At AC Silver, we are proud to boast a selection of turquoise jewellery for sale.
Our impressive collection of turquoise jewellery covers many eras including; Georgian, Victorian, Edwardian, Art Deco and more.
Andrew Campbell, using his 40 years experience within the antique industry, handpicks all vintage and antique turquoise jewellery for sale.
All of our vintage and antique turquoise jewellery comes with free and insured global shipping.
In most cultures, turquoise has been viewed as a health stone. It is believed that the stone’s surface colour will change to warn the wearer of potential damage. Evil forces are kept at bay by wearing turquoise stones close to the skin.
Chemical reactions between turquoise and acids on the skin, dust in the air, or even artificial components of cosmetics can alter the colour of the stone. In ancient cultures, this colour change was believed to warn of danger. Those with superstitious minds might choose to keep turquoise nearby in order to defend themselves against the unpredictable.
The use of turquoise in Ancient Egyptian burials displays the cultural belief that turquoise is a good-luck charm in both Old and New World societies. Supposedly, wearing turquoise could protect Ancient Persian citizens from an untimely and unnatural death.
In Aztec culture, turquoise was believed to physically embody fire, generating heat. Objects like knives, shields, and masks were inlaid with veins of turquoise, as well as jet, gold, and shells. Turquoise was used by Native Americans for equally ceremonial purposes. Apache tribes used turquoise in their arrows and bows, believing it afforded deadly accuracy to the archer.
The silver and turquoise jewellery famously made by Native Americans in the southwest of America was initially created in the late-1800s. Although turquoise was used in native jewellery for centuries before this, silver was a relatively new crafting material. The distinctive jewellery proved popular with European Colonisers, and so Native Americans became associated with this style. Even today, turquoise jewellery from this region is popular around the world for its relation to the diminishing Native American cultures.
Turquoise is a mineral composed of hydrated phosphate of copper and aluminium, giving it its opaque colouring. The idiochromatic copper in its formation can affect its colouring whilst most examples are the blue-green combination associated with the name, it’s possible to find sky-blue turquoise, or even white turquoise. Many examples of turquoise also feature specks of pyrite or limonite veins, creating dark slivers within the blue hues.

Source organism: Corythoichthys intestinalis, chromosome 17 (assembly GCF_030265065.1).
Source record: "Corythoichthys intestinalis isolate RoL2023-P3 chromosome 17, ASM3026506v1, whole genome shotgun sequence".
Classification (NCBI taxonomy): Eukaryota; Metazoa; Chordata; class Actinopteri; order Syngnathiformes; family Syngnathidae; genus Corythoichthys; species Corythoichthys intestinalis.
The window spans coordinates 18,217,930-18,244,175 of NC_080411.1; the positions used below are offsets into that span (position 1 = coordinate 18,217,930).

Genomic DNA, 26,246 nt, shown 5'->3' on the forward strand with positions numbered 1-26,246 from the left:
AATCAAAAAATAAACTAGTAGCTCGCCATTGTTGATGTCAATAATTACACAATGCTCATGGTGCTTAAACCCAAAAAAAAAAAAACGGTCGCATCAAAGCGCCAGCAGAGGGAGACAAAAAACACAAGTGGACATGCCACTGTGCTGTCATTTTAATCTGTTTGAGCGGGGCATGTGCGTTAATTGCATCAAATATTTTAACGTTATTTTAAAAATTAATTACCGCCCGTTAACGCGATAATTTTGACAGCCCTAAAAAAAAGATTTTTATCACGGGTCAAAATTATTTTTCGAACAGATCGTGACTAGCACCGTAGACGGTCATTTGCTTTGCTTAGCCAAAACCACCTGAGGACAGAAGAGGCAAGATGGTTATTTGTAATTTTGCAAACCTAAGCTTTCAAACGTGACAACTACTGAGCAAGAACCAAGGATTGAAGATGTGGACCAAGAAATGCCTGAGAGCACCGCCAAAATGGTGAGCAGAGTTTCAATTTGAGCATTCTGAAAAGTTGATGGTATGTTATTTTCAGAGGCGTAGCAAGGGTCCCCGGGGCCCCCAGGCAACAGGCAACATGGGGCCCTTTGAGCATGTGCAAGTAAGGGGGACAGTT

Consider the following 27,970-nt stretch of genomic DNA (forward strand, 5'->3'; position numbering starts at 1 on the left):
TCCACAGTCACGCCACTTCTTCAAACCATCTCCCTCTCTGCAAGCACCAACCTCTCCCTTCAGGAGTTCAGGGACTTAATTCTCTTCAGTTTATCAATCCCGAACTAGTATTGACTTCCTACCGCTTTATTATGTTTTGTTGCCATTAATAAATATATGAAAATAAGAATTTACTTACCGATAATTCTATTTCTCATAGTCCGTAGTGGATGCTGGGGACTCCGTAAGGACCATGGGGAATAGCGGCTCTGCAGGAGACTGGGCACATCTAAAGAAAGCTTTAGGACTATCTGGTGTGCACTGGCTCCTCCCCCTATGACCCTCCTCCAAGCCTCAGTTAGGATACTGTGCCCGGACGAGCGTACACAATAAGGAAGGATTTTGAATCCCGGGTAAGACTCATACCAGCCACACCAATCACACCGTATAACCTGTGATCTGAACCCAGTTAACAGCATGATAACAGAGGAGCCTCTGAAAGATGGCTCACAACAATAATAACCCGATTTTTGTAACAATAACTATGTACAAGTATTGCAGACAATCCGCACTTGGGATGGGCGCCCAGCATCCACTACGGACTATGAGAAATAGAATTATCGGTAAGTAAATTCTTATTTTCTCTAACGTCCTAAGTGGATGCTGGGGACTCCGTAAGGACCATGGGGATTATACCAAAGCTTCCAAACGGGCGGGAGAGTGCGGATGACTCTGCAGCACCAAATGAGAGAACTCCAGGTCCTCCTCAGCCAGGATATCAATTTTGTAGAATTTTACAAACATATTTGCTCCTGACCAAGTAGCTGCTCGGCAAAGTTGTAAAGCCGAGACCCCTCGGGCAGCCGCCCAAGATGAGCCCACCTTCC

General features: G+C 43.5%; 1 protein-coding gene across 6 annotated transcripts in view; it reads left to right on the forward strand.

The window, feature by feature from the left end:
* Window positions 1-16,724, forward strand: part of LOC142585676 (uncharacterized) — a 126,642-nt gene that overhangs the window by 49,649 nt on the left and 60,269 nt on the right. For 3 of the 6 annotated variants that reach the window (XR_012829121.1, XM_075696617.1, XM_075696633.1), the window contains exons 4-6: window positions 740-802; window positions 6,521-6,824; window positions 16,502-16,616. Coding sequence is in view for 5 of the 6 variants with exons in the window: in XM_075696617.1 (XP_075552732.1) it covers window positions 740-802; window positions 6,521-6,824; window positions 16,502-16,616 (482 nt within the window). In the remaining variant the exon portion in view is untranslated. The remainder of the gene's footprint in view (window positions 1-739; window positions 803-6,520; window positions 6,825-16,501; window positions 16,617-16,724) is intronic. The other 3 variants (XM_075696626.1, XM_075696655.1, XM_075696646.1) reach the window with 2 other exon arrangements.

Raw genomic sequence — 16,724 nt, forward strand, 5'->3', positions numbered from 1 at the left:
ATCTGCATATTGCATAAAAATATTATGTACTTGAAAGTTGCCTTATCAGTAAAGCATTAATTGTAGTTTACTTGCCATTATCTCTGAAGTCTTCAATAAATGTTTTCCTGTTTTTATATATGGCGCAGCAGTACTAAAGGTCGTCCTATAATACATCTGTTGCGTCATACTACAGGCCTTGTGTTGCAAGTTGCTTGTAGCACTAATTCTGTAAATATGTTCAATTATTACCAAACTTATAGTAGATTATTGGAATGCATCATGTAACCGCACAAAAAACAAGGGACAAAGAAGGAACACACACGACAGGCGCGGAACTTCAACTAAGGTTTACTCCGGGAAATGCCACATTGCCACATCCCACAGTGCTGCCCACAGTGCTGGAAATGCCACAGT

The name turquoise evolved from the French ‘pierre tourques’, meaning Turkish stone, as majority of the turquoise in Europe was originally imported from Turkey’s Ottoman Empire. In North America, turquoise is found in great abundance. It was one of the earliest gemstones to be mined, and many sites have been entirely depleted as demand has grown. Egypt, Iran, and the United States are among the largest exporters of turquoise.
Turquoise is mined in the southwest of the United States in particular, as well as in northern Mexico. California, Arizona, Nevada, and New Mexico are all rich in turquoise deposits. Native Americans used turquoise in their trading, as well as for jewellery, tools, and other crafts. In the West, turquoise was not culturally significant until much later, becoming a papal stone in the 1300s.
In Persia, turquoise was used as religious decoration. Featured on everything from turbans to mosques, turquoise was believed to represent the union between Heaven and Earth. Many Ancient Persian palaces have turquoise featured in their domes, strengthening the holiness of the palace and its inhabitants.
Perhaps the most iconic item crafted with turquoise is the burial mask of Tutankhamun. Inlaid with lapis lazuli, carnelian, and turquoise, this mask has been treasured around the world since its discovery in 1925. The piece is one of the most widely-known pieces of art in the world.
If you know someone who could use some guidance with a birthday in December, perhaps a birthstone jewellery gift can help them put things into perspective. Equally, a piece of vintage or antique turquoise jewellery can guide them away from anything sinister they might face.